Recently, the cryosphere is included into the modelling framework by means of the Parallel Ice Sheet Model PISM (version 1.2). This flavour of AWI-ESM improves climate simulations at long time scales by supplying dynamic representations of Greenland and Antarctic Ice Sheets (Gierz et al., 2020; Ackermann et al., 2020). It also enables consideration of further ice sheets (e.g. Laurentide), that played a role during glacial-interglacial cycles of the Pleistocene. Availability of the explicit ice sheet - climate dynamics removes the need to implement past (or future) extent and geometry of ice sheets into a climate simulation via fixed boundary conditions; it also enables the representation of ice sheet - climate feedbacks. Our most recent coupling with ice sheets uses the diurnal energy balance approach (Krebs-Kanzow et al., 2018a,b).

Beyond application in the framework of glacial-interglacial cycles (Fig. 3), the AWI-ESM will enrich the toolbox to study climate dynamics over multiple time scales - covering periods, where plate tectonics are of relevance, to the Anthropocene, where man-made impact on climate is the predominant driver (Fig. 4). Consequently, application of the AWI-ESM is suitable for climate research across time scales.

 

Nomenclature of AWI-ESM versions:

AWI-ESM-1.1-LR: as AWI-CM-1-1-LR, but with interactive vegetation

AWI-ESM-2.1-LR: as AWI-CM-2-1-LR, but with interactive vegetation

AWI-ESM-1.2-LR: as AWI-ESM-1.1-LR, but with interactive ice sheets

AWI-ESM-2.2-LR: as AWI-ESM-2.1-LR, but with interactive ice sheets

 

Participating in Model Intercomparison Projects

We currently apply the AWI-ESM-1.1-LR and AWI-ESM-2.1-LR in the framework of CMIP6 and PMIP4. The model is employed to study the dynamics of past climate states, in particular those of the Holocene (Shi et al., 2020; Brierley et al., 2020), the Last Glacial Maximum (21 thousand years Before Present (kyr BP); Lohmann et al., 2019; Kageyama et al., 2020a), and the Last Interglacial (127 kyr BP; Otto-Bliesner et al., 2020; Kageyama et al., 2020b). Beyond the scientific interest, this effort also aims at evaluating the model beyond the recent observational period. While highly resolved, but short term, instrumental records of weather and climate are available for grading the model's performance during recent decades, the AWI-ESM also must be tested in a paleoclimatic framework towards evaluating the accuracy of its projections for future climate states that differ from the modern one. One of the many research topics in the framework of our contribution to PMIP4 is the study of the dependency of internal variability on the background climate state (for example ENSO; Brown et al., 2020).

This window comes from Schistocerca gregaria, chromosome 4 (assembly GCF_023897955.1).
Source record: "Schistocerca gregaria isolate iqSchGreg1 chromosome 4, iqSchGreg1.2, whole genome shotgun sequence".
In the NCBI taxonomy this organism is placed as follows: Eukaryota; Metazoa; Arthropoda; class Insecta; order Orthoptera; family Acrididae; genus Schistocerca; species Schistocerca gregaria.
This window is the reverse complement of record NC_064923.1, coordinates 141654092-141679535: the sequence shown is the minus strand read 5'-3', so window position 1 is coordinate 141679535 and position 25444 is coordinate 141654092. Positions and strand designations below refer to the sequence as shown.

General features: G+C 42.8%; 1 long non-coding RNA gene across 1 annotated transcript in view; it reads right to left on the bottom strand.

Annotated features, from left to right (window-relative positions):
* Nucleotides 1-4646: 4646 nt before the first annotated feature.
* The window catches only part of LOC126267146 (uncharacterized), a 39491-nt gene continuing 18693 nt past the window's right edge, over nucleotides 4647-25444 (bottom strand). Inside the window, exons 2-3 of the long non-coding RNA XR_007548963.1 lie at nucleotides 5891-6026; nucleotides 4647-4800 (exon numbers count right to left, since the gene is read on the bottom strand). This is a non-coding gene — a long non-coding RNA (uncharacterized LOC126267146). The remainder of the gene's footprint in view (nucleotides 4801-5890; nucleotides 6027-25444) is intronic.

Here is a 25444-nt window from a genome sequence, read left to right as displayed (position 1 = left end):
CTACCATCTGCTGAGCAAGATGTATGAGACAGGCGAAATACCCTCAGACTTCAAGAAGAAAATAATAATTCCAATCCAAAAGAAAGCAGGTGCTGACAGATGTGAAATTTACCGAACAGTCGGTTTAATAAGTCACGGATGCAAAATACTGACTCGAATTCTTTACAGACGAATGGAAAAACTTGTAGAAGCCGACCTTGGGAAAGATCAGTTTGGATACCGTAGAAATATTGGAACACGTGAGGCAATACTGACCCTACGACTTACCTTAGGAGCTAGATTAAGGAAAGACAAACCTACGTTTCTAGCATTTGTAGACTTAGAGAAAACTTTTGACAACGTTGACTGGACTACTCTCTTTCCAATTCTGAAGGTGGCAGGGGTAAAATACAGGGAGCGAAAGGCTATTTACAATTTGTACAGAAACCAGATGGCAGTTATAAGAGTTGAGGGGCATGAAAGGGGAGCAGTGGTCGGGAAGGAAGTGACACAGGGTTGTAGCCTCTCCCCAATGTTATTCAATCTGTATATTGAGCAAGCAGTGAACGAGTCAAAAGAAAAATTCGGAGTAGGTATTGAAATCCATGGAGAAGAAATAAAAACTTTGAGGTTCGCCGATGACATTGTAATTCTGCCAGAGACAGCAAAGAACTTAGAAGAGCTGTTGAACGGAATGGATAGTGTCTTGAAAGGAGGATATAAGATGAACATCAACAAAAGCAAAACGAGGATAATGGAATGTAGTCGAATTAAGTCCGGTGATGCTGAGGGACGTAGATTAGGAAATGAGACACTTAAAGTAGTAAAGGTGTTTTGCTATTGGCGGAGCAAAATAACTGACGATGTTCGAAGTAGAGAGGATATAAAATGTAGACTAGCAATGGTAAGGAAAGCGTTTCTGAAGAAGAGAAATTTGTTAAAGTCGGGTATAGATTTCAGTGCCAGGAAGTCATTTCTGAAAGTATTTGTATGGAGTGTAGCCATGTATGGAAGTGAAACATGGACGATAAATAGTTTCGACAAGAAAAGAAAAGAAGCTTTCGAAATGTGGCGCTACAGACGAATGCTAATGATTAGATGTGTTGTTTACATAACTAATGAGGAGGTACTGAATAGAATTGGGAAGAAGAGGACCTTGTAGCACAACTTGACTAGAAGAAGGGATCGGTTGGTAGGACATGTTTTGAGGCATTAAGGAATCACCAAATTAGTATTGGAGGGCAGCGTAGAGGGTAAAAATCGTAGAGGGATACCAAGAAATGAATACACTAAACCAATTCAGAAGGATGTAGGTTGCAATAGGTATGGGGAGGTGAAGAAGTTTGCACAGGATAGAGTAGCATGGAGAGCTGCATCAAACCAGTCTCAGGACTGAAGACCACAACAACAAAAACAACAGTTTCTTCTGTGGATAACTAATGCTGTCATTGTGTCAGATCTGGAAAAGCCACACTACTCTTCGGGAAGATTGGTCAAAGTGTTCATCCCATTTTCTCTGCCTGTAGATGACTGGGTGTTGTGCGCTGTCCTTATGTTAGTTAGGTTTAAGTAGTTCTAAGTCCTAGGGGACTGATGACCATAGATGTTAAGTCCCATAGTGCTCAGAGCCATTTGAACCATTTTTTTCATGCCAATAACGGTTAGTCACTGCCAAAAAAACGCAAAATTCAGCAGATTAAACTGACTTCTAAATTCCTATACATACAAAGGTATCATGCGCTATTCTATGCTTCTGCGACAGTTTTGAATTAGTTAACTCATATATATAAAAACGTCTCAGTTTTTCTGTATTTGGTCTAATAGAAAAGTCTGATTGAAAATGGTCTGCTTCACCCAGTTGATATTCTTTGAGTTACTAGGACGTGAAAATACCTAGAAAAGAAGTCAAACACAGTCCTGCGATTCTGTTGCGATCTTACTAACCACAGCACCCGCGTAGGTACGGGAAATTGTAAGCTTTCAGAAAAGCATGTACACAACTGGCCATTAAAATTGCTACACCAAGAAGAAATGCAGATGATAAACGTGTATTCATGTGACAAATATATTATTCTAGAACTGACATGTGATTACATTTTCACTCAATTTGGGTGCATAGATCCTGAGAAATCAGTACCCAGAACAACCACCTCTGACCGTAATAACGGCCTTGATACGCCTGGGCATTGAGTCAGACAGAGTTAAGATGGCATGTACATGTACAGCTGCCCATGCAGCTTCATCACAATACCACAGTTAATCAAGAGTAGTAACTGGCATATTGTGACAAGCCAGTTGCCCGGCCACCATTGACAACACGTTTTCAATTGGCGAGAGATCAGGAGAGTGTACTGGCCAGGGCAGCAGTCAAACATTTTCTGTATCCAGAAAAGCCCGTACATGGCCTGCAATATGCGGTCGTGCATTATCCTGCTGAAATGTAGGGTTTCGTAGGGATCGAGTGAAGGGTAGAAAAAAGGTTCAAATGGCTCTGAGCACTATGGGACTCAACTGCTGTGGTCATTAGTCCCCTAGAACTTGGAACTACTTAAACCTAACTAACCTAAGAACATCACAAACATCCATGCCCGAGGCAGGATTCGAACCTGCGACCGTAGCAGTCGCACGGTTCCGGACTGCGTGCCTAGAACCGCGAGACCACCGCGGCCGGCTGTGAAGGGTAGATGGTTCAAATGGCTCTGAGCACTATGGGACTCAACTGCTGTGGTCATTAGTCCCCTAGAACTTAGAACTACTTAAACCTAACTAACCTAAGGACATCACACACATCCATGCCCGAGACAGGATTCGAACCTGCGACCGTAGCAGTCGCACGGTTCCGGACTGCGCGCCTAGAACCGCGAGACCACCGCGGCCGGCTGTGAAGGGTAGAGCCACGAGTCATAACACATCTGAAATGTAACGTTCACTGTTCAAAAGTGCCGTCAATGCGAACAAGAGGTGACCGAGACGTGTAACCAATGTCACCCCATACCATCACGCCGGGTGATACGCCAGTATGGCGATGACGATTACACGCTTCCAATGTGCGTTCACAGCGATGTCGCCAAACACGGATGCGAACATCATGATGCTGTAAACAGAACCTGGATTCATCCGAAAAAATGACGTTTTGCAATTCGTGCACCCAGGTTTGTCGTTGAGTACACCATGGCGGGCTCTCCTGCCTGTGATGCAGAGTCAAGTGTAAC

Current Projects

We are involved into several research projects. Here, we mention one major project, that covers several aspects of Earth System Model development.

Our goal in the BMBF funded project PalMod (palmod.de) is to understand and quantify feedback between climate components during glacial-interglacial cycles. A fundamental question is how to obtain a suitable glacial climate state and how to simulate deglaciation and sea level rise that followed. We investigate mechanisms for abrupt climate changes, test the influence of deglacial meltwater on ocean circulation, and study the stability of ice shelves and ice sheets. In PalMod, different models are used to study the dependence of abrupt climate and carbon changes on solar radiation and greenhouse gases in different configurations. At AWI we work with the AWI-ESM. Our model strategy is a result of the work on building a modular framework (esm-tools.net), which ensures that PalMod developments can be reused in other contexts. Another focus is on data-model comparisons.

Code availability

The source code of the FESOM2 model is available to the public via GitHub. The ECHAM6 model is distributed by the Max Planck Institute for Meteorology in Hamburg and must be requested directly from there. 

References